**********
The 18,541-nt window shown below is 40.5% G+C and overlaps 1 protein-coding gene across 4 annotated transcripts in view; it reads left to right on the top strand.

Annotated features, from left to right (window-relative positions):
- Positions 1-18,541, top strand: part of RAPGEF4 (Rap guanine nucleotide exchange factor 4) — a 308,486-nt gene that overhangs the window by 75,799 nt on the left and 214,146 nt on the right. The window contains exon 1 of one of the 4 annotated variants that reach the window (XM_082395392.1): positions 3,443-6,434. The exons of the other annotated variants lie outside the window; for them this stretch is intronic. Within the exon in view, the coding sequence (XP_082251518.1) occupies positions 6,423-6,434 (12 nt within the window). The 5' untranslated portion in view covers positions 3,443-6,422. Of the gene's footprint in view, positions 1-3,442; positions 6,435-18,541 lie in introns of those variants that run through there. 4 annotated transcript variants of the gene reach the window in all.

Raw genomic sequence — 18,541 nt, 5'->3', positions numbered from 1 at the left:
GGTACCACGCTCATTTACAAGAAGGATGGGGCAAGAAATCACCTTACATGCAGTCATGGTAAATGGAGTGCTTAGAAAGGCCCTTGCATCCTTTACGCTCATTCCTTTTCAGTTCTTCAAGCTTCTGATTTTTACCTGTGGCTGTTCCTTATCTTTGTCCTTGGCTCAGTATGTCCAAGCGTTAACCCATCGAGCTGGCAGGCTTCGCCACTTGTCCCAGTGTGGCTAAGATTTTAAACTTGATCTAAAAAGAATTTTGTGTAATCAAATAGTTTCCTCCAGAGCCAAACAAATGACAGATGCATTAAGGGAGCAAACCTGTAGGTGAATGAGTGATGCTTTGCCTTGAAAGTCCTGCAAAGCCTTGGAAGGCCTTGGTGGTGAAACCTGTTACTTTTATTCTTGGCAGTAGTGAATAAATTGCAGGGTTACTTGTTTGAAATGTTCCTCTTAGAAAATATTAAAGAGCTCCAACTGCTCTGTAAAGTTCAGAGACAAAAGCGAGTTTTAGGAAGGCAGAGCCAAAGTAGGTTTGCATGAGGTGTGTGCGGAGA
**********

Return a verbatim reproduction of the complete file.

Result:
The 18,541-nt window shown below is 40.5% G+C and overlaps 1 protein-coding gene across 4 annotated transcripts in view; it reads left to right on the top strand.

Annotated features, from left to right (window-relative positions):
- Positions 1-18,541, top strand: part of RAPGEF4 (Rap guanine nucleotide exchange factor 4) — a 308,486-nt gene that overhangs the window by 75,799 nt on the left and 214,146 nt on the right. The window contains exon 1 of one of the 4 annotated variants that reach the window (XM_082395392.1): positions 3,443-6,434. The exons of the other annotated variants lie outside the window; for them this stretch is intronic. Within the exon in view, the coding sequence (XP_082251518.1) occupies positions 6,423-6,434 (12 nt within the window). The 5' untranslated portion in view covers positions 3,443-6,422. Of the gene's footprint in view, positions 1-3,442; positions 6,435-18,541 lie in introns of those variants that run through there. 4 annotated transcript variants of the gene reach the window in all.

Raw genomic sequence — 18,541 nt, 5'->3', positions numbered from 1 at the left:
GGTACCACGCTCATTTACAAGAAGGATGGGGCAAGAAATCACCTTACATGCAGTCATGGTAAATGGAGTGCTTAGAAAGGCCCTTGCATCCTTTACGCTCATTCCTTTTCAGTTCTTCAAGCTTCTGATTTTTACCTGTGGCTGTTCCTTATCTTTGTCCTTGGCTCAGTATGTCCAAGCGTTAACCCATCGAGCTGGCAGGCTTCGCCACTTGTCCCAGTGTGGCTAAGATTTTAAACTTGATCTAAAAAGAATTTTGTGTAATCAAATAGTTTCCTCCAGAGCCAAACAAATGACAGATGCATTAAGGGAGCAAACCTGTAGGTGAATGAGTGATGCTTTGCCTTGAAAGTCCTGCAAAGCCTTGGAAGGCCTTGGTGGTGAAACCTGTTACTTTTATTCTTGGCAGTAGTGAATAAATTGCAGGGTTACTTGTTTGAAATGTTCCTCTTAGAAAATATTAAAGAGCTCCAACTGCTCTGTAAAGTTCAGAGACAAAAGCGAGTTTTAGGAAGGCAGAGCCAAAGTAGGTTTGCATGAGGTGTGTGCGGAGA